The Numbers. According to statistics, nearly 80 percent of adults in the United States carry some kind of consumer debt. Owing money seems to have become a way of life, though a surprising 70 percent of those in debt consider their debt load to be undesirable. The question begs to be asked, “why do people put themselves in such a situation to be in debt when they don’t want to be?”

The answer to the question isn’t simple and clear-cut. In some cases it may involve personal spending habits while in other cases it might relate to an unforeseen set of circumstances. Either way, debt can cause unhealthy stress, and people can sometimes be quick to judge. Neither being stressed nor being judged is particularly helpful and can lead to depression, feelings of failure and strained relationships among other negativity. So perhaps a better question to ask is, “what can someone in debt do to change their circumstances and dig their way out?”

A Pull in Different Directions. Sort of like raising kids, there’s no single “right” way to do it, yet everyone seems to have an opinion on the topic. As a consumer searching for answers, it becomes very easy to get sucked into one camp or another with regards to which regimen to follow. There is no shortage of financial experts, books and methodologies targeting people who need a little financial wisdom. The problem is, many of the pre-packaged debt payoff programs treat the journey to debt freedom as a cult-like religious following rather than a progression towards financial literacy and financial independence.

Rather than adopting a “one-size-fits-all” (one-size-fits-none) approach, it’s important to consider debt, income, expenses, and financial goals in context with the individual’s household, habits, and goals. There are two parts to the debt payoff equation: the math, and the individual’s lifestyle. To be effective, any get-out-of-debt solution needs to address both.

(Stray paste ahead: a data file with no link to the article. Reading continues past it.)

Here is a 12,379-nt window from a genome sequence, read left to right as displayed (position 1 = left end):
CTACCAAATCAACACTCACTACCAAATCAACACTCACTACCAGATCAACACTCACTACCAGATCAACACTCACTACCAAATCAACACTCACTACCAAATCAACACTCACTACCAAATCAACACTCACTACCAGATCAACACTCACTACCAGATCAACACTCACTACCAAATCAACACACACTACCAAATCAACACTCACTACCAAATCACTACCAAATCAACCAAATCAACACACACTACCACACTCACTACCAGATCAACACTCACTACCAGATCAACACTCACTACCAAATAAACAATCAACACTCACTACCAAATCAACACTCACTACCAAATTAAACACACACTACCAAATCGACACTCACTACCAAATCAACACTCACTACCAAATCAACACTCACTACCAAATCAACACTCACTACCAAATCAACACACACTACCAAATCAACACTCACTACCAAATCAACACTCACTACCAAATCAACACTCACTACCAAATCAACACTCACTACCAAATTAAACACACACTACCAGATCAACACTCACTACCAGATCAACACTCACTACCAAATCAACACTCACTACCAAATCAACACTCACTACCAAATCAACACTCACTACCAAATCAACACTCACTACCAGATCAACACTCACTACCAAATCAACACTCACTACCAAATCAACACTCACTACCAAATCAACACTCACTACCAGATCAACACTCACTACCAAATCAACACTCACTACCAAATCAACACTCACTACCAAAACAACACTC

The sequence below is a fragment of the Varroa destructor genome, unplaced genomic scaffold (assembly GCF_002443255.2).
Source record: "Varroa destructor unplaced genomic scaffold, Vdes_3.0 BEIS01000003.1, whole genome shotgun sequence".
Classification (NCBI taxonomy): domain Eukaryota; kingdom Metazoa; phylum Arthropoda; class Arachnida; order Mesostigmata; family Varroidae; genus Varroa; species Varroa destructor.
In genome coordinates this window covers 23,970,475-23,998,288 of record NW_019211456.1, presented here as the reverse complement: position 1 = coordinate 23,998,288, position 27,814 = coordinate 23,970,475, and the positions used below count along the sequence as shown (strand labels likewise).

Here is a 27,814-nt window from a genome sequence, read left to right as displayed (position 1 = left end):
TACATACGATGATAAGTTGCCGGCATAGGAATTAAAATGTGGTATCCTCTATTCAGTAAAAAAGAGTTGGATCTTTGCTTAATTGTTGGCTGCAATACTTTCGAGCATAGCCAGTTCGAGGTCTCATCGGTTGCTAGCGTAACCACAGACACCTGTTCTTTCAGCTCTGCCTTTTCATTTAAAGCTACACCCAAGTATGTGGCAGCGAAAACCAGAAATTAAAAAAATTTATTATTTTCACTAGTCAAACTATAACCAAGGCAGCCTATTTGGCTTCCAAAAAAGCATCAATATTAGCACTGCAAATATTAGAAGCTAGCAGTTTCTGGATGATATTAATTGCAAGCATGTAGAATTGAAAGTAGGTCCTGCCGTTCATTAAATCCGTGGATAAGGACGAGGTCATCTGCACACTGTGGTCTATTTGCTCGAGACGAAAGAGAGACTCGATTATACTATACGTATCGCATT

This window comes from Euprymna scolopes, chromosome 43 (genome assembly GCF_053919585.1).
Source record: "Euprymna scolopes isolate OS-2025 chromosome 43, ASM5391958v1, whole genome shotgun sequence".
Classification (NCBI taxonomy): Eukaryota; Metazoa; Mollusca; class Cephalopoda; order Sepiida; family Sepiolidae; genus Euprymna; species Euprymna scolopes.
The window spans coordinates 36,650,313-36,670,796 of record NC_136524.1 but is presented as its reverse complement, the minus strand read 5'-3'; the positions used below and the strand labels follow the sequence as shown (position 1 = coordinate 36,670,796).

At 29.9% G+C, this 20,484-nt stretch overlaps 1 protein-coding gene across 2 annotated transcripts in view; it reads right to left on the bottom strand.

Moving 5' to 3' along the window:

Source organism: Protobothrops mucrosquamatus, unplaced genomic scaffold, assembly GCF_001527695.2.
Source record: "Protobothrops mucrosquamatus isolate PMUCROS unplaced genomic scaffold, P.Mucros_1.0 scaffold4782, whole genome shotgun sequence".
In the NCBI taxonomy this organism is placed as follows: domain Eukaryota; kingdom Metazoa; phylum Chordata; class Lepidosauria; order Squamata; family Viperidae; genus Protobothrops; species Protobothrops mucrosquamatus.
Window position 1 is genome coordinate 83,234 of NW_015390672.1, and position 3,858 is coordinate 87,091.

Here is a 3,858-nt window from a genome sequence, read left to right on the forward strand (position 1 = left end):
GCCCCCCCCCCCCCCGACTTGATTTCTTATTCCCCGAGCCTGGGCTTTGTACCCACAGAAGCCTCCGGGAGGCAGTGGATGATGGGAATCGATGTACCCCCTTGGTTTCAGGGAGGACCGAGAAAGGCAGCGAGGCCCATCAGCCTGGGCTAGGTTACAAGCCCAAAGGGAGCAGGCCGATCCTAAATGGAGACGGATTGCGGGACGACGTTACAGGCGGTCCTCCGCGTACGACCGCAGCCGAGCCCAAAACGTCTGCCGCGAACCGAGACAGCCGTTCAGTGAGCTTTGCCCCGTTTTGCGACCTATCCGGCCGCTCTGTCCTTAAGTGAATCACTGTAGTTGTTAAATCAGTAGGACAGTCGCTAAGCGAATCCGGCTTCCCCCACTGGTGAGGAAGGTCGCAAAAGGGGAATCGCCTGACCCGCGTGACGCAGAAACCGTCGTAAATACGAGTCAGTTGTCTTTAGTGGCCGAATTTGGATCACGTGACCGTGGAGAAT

The Method. The math is the easy part. Math is sterile. Math is cold, matter-of-fact. It’s not influenced or affected by opinions or emotion. It’s predictable, with no surprises. Unfortunately, though, it’s also very misunderstood or perhaps intimidating to people who aren’t math-savvy or analytical.

The lifestyle part is what’s difficult. Anyone who has ever made a New Year’s resolution (and failed) knows exactly what that means. People have the best of intentions to improve their plight in life, but along with temptation and the emotional ups & downs of triumphs and setbacks, people’s “wants” frequently win out over their “needs”.

Between the two, it’s essential to find a workable balance. Here’s the meat and potatoes of a good, solid, and livable plan to get out of debt and start making progress towards healthy finances:

  • Brainstorm and Scale Quantities. People are rarely successful if they make drastic changes or quit habits, cold turkey. Little changes cumulatively make big differences. Order the medium instead of the large. Turn back the thermostat two degrees in the winter or up in the summer. Figure out what’s not being used, like land line phones or premium TV channels and scale back. Then figure out the monthly savings, and rather than spend it elsewhere, apply it to debts.
  • Create a Budget. Creating a budget is more than placing planned numbers in rows and columns and then trying to live by them. Budgeting effectively involves brainstorming ways to cut back on costs without cutting back on quality of life. It’s an example of finding the balance between the math and the lifestyle. By applying the savings from brainstorming and scaling quantities down to debt payoff, the household budget allows progress in becoming debt-free without drastic changes to lifestyle.
  • Redirect Cash Flow. Rather than direct depositing paychecks into a zero percent interest checking account, perhaps open a high yield online savings account at 2% to 3% interest. Let the money accrue interest in the account and then move money in batches once or twice per month for bill payments. The end result, simply by rechanneling the direction of cash flow, will add substantial resources to pay down debts without any effort at all.

Some simple habit changes can make paying off debts seamless and easy without having to live on beans and rice for every meal. In most cases, minor changes that require little to no sacrifice will produce the benefit of shaving years and potentially thousands of dollars in interest off of consumer debts.

As a general rule, people embrace habits that don’t deprive them of what they want. So a math/lifestyle balance is the key to sticking to a debt payoff plan rather than systems that rely on raw willpower or require self-deprivation. Taking the time to improve financial literacy can make it possible to “have your cake and eat it, too.”

Source by Thomas M Elliott